Hight displacement values from unwrapped phase interferogram

Hello, i have created several interferograms wich after unwrapping I converted to displacement maps. What calls my attention is that they show high displacement in big areas wich sieems to me a bit weird.
Wrapped Interferogram:

Displacement Map:

I hope someone can give me some insights about this.

looks like you did not remove the topographic phase component during the interferogam generation.

Hello ABraun! Someone else also mentioned that to me. I did remove the topographic phase but the topography still looks very present in the interferogram.

Maybe the DEM was not downloaded correctly? Please try again with a different DEM (SRTM 1Sec or 3Sec)
Depending on when you did it: There were problems reported on the automated download of online data at the moment.
You can also manually download one and input it as an external DEM (SNAP needs GeoTiff in WGS84)

I will try that and update the results as soon as I can but I haven’t been able to coregister in the past days with SNAP.

This is the previous interferogram using SRTM 3Sec (Auto Download) DEM proccesed using ESA recipe (https://asf.alaska.edu/how-to/data-recipes/create-an-interferogram-using-esas-sentinel-1-toolbox/).

And this is the new one using SRTM 1Sec HGT (Auto Download) DEM proccesed according to S1TBX TOPSAR Interferometry with Sentinel-1 Tutorial_v2 (http://step.esa.int/docs/tutorials/S1TBX%20TOPSAR%20Interferometry%20with%20Sentinel-1%20Tutorial_v2.pdf)

Can I conclude that the topography phase is correctly removed? Or could it be that both DEM’s didn’t download correctly?

the fact that both look alike indicates that the topographic phase was removed correctly.
To go 100% sure, you can first calculate the interferogram without topographic phase removal, then apply this as a separate step and include the topographic phase as an output. Then you have

  • the interferogram before removal
  • the interferogram after removal (should look different)
  • the topographic phase itself (should look like a DEM)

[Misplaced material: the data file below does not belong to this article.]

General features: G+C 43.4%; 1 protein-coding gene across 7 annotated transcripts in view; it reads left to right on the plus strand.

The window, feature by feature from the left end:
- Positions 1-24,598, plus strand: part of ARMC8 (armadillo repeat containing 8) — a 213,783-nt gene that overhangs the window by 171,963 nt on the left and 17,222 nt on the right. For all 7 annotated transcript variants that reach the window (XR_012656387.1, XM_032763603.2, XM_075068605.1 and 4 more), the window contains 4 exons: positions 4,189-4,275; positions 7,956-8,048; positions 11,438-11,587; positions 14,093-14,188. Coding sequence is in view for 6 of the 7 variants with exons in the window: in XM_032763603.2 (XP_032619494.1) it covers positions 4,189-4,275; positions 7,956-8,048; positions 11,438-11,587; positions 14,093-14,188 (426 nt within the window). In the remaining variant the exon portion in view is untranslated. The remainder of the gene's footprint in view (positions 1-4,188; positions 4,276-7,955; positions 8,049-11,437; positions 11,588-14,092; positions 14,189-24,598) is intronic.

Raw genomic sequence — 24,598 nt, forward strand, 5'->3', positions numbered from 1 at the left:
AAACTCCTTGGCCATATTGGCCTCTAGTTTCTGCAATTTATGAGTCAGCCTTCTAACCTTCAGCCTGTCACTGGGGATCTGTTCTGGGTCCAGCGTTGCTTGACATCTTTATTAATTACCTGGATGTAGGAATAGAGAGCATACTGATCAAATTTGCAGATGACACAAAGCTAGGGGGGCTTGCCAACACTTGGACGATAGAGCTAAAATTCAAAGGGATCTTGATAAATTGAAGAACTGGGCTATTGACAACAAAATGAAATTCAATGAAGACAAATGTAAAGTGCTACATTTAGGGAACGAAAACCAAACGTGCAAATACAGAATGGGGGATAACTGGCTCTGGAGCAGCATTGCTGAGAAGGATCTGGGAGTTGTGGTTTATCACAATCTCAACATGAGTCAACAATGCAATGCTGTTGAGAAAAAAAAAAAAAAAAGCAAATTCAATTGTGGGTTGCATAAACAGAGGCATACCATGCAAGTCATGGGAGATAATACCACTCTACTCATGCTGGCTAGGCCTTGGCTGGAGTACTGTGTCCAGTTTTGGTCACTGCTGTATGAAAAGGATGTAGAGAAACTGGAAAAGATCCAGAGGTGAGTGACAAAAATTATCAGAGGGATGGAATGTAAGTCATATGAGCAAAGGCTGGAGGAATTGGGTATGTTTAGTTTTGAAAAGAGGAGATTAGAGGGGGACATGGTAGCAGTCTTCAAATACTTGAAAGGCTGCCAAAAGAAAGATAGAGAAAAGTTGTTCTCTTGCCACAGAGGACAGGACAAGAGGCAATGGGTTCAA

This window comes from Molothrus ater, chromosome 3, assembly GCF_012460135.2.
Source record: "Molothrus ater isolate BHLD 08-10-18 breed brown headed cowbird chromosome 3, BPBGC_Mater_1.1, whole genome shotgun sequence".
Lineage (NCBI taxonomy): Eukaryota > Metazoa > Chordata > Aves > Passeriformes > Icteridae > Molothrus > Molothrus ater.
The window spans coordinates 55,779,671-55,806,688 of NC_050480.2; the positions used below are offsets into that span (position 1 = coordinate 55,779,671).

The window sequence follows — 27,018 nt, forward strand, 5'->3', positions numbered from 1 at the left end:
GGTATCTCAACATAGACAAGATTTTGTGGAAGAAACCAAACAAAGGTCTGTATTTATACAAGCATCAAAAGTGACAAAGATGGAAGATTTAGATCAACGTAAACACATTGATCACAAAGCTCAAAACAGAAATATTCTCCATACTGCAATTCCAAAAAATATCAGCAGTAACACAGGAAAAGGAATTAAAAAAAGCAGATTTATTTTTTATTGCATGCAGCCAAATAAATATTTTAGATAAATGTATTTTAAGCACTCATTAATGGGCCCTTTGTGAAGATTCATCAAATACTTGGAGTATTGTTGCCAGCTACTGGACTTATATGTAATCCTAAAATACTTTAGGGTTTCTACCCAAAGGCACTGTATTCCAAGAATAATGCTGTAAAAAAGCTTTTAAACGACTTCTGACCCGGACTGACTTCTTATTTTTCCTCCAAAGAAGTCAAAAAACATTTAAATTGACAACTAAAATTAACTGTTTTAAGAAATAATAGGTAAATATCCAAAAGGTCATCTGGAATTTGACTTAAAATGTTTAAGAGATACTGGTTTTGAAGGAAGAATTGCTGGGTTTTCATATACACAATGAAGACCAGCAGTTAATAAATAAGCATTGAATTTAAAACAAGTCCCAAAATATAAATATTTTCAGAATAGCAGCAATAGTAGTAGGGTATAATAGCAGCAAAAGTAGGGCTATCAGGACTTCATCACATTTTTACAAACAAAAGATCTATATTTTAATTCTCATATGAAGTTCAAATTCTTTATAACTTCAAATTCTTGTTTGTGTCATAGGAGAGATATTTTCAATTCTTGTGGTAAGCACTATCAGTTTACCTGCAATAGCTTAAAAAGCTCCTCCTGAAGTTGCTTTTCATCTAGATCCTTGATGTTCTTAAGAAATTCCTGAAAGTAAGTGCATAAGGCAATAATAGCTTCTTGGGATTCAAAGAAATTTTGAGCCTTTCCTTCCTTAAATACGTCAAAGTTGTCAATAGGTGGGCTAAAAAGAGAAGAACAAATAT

Thanks ABraun for your insights and knowledge. Then I only need to make sure now that i properly unwrap. This last proccess has given me trouble with this particular image but as soon as i have it i will upload it.

After unwrapping the interferogram i got an almost empty image. I repeated the process several times in case it was a RAM problem or something else, but always ended up with the same result.
Beyond that what I really want to ask is the following:
Did the surface that I marked on the interferogram rose? I mean, did it get closer to the satellite?
I concluded this because the fringes are, from outside to inside, blue-green-orange wich in the color scale means that the phase decreased in value.
Is my interpretation correct?
Thanks a lot!

can you please show an example? Based on the interferogram you showed, unwrapping should be possible.
Can’t tell much about the direction of movement by looking at the interferogram alone. @EJFielding surely has a more experienced view on this and maybe can shortly comment on your interpretation.

This is the unwrapped interferogram. It was processed with SNAP 8.0 using the SNAPHU plugin for Windows 10.

What is the value range of this? Can you please show a histogram and apply a color palette to the raster in the Color Manipulation tab?

Yes, this is the result ABraun.

Have you performed topographic phase removal? It’s a bit strange that large areas seem to be zero.

How does the coherence of the product look like?

Hola @AlejandroDInSAR, I don’t know what is the problem with your phase unwrapping results. It looks like most of your InSAR phase is tropospheric water vapor variations. This is often highly correlated with topography due to changes in the distribution of water vapor with height between the two dates. I don’t think you can interpret a single interferogram unless you have a very large signal.

By the way, I recognize this area. I worked on geology in San Juan province back in 1983 and 1984.

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I did remove the topographic contribution. This is the coherence image.

Hola EJFielding! Then topography height can be the problem because of the water vapor difference. I really don’t know what a very large signal means.
It is great that you are familiar with my ROI! I have read that troposferic effects are very noticeable in this area. I also have other interferogram that could help me interpret the posible effects of the seismic event am studying. Here is a pre-seismic one:

It doesn’t show the same fringes that were present in the previous one.

Fringes in any one interferogram pair can be due to atmospheric effects. To be sure of a ground deformation signal, you need to see the same feature in multiple pairs that use data from different dates or do a full time-series analysis.

I find very interesting what you point out EJFielding! Now I have a clearer vision of how to proceed with my analisis.
Thanks a lot!